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Monday, July 25, 2011

Paul Krugman: Messing With Medicare

Why is the president proposing such a bad trade in the negotiations over deficit reduction?:

Messing With Medicare, by Paul Krugman, Commentary, NY Times: At the time of writing, President Obama’s hoped-for “Grand Bargain” with Republicans is apparently dead. And I say good riddance. I’m no more eager than other rational people (a category that fails to include many Congressional Republicans) to see what happens if the debt limit isn’t raised. But what the president was offering to the G.O.P., especially on Medicare, was a very bad deal for America.
Specifically, according to many reports, the president offered both means-testing of Medicare benefits and a rise in the age of Medicare eligibility. The first would be bad policy; the second would be terrible policy. And it would almost surely be terrible politics, too. ...
For Medicare, with all its flaws, works better than private insurance. It has less bureaucracy and,... has been more successful in controlling costs. ... And ... Medicare-type systems in other advanced countries have much lower costs than the uniquely privatized U.S. system...
Republicans are doing all they can to undermine health care reform ... and may eventually succeed... If they do, many of those losing Medicare coverage would find themselves unable to replace it.
So raising the Medicare age is a terrible idea. Means-testing — reducing benefits for wealthier Americans — isn’t equally bad, but it’s still poor policy.
It’s true that Medicare expenses could be reduced by requiring high-income Americans to pay higher premiums, higher co-payments, etc. But why not simply raise taxes on high incomes instead? This would have the great virtue of not adding another layer of bureaucracy...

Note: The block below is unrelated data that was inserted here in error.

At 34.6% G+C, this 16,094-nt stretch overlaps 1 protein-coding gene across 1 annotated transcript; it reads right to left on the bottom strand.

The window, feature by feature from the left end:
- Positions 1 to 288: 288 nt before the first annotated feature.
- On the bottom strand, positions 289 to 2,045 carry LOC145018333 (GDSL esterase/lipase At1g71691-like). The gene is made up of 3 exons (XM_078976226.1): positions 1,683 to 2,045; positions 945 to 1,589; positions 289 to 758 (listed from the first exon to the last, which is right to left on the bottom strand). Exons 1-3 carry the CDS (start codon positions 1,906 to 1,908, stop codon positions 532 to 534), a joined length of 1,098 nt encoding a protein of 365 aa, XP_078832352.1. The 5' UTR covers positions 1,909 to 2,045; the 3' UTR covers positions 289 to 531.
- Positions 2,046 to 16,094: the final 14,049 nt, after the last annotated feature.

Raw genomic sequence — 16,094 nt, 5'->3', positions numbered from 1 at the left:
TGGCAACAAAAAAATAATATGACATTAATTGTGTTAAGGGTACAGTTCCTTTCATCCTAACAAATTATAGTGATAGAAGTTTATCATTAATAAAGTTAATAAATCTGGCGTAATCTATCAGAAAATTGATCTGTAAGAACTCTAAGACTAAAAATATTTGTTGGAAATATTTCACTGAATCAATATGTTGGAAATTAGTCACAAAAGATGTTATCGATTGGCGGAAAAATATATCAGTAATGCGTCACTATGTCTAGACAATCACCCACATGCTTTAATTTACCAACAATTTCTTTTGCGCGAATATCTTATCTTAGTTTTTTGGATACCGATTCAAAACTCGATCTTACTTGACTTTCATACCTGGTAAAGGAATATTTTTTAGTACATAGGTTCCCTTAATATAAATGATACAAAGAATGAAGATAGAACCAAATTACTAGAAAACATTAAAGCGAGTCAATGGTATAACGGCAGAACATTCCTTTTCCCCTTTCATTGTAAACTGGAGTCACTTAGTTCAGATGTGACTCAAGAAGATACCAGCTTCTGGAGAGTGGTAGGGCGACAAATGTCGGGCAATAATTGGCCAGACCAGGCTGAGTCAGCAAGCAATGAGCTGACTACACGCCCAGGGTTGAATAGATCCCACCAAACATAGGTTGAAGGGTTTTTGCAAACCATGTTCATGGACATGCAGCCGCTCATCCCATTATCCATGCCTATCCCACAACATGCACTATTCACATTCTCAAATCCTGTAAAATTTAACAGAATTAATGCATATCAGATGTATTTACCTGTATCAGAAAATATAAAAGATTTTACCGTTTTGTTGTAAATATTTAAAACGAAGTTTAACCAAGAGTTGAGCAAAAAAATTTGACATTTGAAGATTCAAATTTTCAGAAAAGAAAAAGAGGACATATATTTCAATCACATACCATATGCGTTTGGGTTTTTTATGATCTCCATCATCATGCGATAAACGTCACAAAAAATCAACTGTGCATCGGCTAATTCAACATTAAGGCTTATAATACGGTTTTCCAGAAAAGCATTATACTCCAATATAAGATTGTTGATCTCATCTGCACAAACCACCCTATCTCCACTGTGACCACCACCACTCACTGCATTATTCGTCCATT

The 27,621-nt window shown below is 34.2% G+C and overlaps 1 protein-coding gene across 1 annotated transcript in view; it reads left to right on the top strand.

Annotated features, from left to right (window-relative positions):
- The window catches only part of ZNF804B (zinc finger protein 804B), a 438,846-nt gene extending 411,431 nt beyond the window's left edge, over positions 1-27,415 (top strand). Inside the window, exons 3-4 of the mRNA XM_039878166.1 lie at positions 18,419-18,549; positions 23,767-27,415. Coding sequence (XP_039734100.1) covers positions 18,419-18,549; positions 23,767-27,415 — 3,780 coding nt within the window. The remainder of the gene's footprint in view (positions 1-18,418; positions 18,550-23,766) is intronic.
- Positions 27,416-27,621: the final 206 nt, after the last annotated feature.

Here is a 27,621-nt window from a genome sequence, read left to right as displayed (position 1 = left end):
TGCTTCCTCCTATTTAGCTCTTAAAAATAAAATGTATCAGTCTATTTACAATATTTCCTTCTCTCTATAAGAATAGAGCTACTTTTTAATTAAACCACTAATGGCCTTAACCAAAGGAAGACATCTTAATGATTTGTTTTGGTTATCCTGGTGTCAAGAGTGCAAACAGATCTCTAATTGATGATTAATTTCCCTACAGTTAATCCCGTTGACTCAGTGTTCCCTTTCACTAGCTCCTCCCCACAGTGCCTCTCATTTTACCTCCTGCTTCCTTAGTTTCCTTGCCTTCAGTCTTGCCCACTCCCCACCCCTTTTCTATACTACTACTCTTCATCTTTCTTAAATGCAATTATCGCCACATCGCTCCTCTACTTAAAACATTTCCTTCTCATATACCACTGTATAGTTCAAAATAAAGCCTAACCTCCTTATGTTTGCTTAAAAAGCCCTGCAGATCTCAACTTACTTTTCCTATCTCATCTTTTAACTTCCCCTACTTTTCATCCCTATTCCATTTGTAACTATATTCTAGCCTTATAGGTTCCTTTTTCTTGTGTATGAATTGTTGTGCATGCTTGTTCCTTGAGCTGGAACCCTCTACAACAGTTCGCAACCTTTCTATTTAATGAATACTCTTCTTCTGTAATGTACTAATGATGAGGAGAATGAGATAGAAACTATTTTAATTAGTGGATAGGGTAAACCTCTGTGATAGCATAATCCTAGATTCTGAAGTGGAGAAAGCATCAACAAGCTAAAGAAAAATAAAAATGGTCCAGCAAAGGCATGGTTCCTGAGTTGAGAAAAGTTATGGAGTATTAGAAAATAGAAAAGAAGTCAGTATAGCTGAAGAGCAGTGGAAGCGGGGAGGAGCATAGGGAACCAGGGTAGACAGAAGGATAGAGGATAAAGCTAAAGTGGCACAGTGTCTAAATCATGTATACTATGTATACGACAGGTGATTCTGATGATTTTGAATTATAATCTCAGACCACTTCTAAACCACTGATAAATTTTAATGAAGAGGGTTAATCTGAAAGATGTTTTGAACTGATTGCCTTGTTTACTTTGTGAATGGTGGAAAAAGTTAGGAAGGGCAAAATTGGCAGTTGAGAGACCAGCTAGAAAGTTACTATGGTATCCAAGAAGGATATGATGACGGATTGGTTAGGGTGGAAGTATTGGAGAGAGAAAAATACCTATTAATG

But, you may say, raising taxes would reduce incentives to work and create wealth. Well, so would means-testing..., the truly rich would prefer means-testing, since they would end up sacrificing no more than the merely well-off. But everyone else should prefer a tax-based solution. ...
The G.O.P.’s most potent political weapon last year — the weapon that caused a large swing in the votes of older Americans — was the claim that Mr. Obama was cutting Medicare. Why give Republicans a chance to do it all over again?
Of course, it’s possible that the reason the president is offering to undermine Medicare is that he genuinely believes that this would be a good idea. And that possibility, I have to say, is what really scares me.

    Posted by on Monday, July 25, 2011 at 12:24 AM in Budget Deficit, Economics, Politics, Social Insurance | Permalink  Comments (42)



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